Mass Effect: Evolution

Mass Effect: Evolution Graphic Novel Review

2011, Dark Horse
Mac Walters
Script: John Jackson Miller
Art: Omar Francia

The problem with enigmatic characters in serial fiction is that they never retain their mystery for too long. Intrigued audiences will always demand an origin story, be it the reason behind Michael Myers hatred for promiscuous teens or the origin of Logan’s unique skeleton. I’d like to know just how many Wolverine fans felt that their enjoyment of the character has improved post-Origin. Anyone?

Likewise, Evolution faces a difficult task of delivering gamers the back-story to the Mass Effect trilogy’s enigmatic antagonist, the Illusive Man; a fascinating villain who is difficult to comprehend and impossible to second-guess. Or at least he was. Here we discover how the Martin Sheen-alike went from a moral civilian to a xenophobic criminal mastermind in several easy steps. And yes, the origin of those steely blue eyes is addressed, along with a welcome appearance from Saren and a visit to the (pre-Reaper assault ) Turian homeworld, Palaven.

Mass Effect: Evolution

That alone is probably enough to entice fans of the videogame series to splash out on this volume. Bioware has surely crafted one of the most extensive and beautifully rendered fantasy universes of the past decade, but unfortunately, as with Stars Wars before it, the Mass Effect franchise’s extended fiction has so far been approached with a slavish and unsure hand. Omar Francia’s art is good, but his imagery doesn’t venture beyond the vehicles and tech that were introduced in the first two games, while the comic’s locations and secondary characters lack that “special Bioware something” which made the universe feel so alive in the first place.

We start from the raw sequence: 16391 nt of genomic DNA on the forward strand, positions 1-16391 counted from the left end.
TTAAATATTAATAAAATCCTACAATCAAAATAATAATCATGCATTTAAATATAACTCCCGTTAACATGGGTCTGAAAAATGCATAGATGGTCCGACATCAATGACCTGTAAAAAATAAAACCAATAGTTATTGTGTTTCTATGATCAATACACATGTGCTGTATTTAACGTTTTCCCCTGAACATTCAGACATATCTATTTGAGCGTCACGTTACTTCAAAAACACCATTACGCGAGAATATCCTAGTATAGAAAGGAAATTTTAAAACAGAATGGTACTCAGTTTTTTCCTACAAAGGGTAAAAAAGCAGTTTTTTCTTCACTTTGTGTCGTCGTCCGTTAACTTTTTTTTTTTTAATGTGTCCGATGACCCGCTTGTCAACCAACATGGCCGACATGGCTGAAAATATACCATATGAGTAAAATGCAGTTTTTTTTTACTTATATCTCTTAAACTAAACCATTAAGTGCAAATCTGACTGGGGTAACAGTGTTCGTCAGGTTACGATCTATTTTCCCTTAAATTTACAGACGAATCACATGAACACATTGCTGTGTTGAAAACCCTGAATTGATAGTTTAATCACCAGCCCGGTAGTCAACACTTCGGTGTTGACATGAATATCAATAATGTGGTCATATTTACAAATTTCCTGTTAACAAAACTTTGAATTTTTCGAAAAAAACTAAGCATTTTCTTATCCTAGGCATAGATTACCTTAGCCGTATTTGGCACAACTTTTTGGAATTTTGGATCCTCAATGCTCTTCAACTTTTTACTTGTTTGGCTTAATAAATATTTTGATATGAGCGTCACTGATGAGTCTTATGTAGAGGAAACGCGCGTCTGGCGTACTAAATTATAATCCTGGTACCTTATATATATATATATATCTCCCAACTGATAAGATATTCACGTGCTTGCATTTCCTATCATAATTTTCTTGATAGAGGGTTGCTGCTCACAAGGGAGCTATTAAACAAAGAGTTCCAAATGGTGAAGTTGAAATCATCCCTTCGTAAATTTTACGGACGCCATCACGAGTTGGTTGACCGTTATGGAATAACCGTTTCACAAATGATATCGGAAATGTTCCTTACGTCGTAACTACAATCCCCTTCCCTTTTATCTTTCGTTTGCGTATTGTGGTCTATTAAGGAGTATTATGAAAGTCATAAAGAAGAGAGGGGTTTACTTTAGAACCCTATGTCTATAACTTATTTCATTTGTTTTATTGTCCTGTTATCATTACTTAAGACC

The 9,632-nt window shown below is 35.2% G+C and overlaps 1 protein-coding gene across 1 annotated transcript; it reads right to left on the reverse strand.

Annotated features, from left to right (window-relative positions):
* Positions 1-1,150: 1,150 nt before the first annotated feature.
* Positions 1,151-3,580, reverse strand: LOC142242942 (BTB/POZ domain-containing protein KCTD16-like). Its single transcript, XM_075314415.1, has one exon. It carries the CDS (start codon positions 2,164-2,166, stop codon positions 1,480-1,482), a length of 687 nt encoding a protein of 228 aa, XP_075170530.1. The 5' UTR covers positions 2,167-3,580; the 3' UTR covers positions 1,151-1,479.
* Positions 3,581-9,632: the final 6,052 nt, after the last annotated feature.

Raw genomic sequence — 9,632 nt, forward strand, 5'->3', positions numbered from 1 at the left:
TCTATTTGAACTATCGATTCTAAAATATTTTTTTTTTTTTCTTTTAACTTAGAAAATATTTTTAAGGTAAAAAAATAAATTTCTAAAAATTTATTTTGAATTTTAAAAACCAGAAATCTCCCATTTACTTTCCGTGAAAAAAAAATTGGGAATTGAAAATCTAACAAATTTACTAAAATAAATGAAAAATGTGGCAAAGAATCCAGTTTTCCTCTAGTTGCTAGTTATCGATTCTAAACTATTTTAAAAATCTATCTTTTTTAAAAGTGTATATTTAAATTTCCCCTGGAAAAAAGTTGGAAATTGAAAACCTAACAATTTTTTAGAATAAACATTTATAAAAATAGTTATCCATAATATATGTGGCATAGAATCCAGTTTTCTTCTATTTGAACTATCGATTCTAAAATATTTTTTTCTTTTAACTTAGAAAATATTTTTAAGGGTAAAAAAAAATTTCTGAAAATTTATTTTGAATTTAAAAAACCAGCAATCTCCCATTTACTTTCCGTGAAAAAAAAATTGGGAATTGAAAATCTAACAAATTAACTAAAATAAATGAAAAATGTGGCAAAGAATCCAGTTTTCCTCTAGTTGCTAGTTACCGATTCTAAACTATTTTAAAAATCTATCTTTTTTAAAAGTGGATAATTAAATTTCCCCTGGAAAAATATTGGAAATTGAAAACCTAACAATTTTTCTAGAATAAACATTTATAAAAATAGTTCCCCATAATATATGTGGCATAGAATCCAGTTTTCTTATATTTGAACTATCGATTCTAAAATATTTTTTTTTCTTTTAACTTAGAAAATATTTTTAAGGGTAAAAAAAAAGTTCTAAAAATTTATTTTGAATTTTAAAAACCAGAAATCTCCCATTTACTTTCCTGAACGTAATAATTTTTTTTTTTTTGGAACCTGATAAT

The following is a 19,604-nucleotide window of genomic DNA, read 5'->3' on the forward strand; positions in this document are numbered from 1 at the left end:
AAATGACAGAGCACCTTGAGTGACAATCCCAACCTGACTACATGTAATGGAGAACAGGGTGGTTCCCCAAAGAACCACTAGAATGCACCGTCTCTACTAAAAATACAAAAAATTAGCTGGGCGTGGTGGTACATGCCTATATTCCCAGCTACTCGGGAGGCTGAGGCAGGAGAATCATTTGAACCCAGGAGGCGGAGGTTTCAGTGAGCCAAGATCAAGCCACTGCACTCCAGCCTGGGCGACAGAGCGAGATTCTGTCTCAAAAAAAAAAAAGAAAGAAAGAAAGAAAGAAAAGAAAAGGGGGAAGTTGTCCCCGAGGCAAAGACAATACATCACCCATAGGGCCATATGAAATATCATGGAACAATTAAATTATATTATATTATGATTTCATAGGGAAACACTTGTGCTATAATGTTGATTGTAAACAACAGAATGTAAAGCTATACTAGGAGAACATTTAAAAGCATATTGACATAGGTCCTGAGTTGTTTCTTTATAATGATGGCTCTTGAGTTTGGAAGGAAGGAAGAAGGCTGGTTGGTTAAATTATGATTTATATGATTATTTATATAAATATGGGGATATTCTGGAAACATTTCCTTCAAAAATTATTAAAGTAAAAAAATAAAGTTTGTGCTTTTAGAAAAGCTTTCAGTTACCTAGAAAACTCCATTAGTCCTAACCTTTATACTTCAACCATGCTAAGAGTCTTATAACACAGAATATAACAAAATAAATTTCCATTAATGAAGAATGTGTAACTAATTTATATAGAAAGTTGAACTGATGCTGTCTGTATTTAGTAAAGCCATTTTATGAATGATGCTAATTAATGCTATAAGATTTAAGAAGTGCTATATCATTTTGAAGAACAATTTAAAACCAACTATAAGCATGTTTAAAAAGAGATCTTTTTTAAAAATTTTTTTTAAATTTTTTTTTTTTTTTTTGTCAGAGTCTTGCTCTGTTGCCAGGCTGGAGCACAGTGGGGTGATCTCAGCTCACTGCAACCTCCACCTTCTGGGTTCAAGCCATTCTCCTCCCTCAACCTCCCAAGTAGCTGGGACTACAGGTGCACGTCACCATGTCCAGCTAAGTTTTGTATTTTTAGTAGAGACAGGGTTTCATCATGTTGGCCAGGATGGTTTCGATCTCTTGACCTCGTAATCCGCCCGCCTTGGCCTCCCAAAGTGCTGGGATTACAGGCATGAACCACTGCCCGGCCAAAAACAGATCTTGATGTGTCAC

Mac Walter, lead writer of ME3, has ensured that Evolution fits in neatly with the franchise’s third instalment, but I don’t envy John Jackson Miller’s job of condensing that plot into a four issue miniseries. As is often the case with such miniseries, his script rarely spares the time to flesh out characters that we might want to know more about, as it guides us through the various incidents which collectively turn Average Joe into illusive Man with workmanlike efficiency.



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